The Wall Street Journal has football fans talking. It reports a decline in football game attendance, a decline masked by the practice of colleges to announce inflated game attendance figures, including at the University of Arkansas and Arkansas State University.

The story is behind a pay wall, but David Bazzel noted on Twitter that the article said  UA actual home attendance was 58 percent of the number of tickets scanned. A Journal chart also showed inflated attendance at ASU. A snippet from the article:

When Arkansas hosted No. 21 Auburn, scanned attendance was more than 25,000 lower than announced attendance. Overall last season, Arkansas’s scanned home attendance was 58% of its announced attendance as the Razorbacks went 4-8. Nonetheless, Reynolds Razorback Stadium is reopening Saturday after a $160 million renovation that increased capacity by about 4,000. An Arkansas spokesman declined to comment.

The phenomenon has been noted  and chronicled with photos of stadiums showing many empty seats despite high announced attendance counts.

Deadspin explained how the figres were derived.

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The WSJ sent records requests to “nearly 100” public universities with football programs to uncover the actual count of scanned tickets from last year’s football season, then compared those responses with the “official” juiced numbers. With the exception of Navy, every school who reported back exaggerated their paid attendance at least a little bit. The most egregious offender found, by percentage, was Coastal Carolina. The Chanticleers played six games in the newly renovated 15,000-capacity Brooks Stadium in 2017, but only scanned a full-season total of 15,248 tickets last season despite announcing an official season attendance of 89,754.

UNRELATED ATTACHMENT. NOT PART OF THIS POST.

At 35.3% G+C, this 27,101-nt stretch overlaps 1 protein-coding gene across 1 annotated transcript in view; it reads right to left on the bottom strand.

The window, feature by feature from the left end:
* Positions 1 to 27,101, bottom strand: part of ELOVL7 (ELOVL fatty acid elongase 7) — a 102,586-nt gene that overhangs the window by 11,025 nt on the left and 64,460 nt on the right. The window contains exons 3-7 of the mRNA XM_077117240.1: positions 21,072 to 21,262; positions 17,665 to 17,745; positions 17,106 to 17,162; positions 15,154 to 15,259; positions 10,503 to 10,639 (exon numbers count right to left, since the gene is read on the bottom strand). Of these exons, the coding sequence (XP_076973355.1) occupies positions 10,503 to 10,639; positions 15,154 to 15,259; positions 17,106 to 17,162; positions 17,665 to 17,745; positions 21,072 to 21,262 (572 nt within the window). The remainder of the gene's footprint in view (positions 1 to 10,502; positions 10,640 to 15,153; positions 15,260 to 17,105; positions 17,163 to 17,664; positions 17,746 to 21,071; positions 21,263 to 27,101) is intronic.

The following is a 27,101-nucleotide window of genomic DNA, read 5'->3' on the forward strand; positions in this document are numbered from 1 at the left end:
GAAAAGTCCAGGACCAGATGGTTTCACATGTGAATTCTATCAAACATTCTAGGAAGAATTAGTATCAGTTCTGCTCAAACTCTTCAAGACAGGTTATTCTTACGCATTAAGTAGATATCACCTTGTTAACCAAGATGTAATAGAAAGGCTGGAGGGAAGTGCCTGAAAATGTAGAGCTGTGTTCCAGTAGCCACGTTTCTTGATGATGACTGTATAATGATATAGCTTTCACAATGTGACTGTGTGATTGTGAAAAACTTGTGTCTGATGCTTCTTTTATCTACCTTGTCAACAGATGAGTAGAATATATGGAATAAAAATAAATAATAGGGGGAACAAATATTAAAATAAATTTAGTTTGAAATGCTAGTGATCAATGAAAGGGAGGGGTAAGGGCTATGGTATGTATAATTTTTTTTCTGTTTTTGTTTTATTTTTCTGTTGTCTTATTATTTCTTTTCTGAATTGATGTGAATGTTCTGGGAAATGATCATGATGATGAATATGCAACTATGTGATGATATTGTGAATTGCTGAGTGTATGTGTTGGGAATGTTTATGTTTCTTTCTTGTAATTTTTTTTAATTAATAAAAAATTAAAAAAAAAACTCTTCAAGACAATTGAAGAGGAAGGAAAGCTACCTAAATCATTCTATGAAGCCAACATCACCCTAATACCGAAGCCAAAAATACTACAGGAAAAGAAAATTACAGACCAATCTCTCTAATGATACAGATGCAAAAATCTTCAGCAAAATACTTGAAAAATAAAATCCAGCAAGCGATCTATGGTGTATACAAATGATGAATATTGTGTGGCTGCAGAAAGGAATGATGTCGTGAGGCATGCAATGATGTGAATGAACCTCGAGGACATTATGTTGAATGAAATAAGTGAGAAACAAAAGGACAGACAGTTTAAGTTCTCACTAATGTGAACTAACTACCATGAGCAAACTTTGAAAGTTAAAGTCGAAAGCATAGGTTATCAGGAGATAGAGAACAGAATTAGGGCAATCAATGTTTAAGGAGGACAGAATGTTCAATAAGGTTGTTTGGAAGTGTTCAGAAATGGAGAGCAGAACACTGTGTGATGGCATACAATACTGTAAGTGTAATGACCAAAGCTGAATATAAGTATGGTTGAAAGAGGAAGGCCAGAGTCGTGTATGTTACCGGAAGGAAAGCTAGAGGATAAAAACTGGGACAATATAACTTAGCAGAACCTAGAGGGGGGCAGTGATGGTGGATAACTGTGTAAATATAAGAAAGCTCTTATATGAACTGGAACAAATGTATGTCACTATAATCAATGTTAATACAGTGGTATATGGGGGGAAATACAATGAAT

Is it too much to ask institutions of higher education to give accurate attendance counts? Or at least stop announcing bogus counts? Perhaps it’s time for standing FOI requests on football game attendance.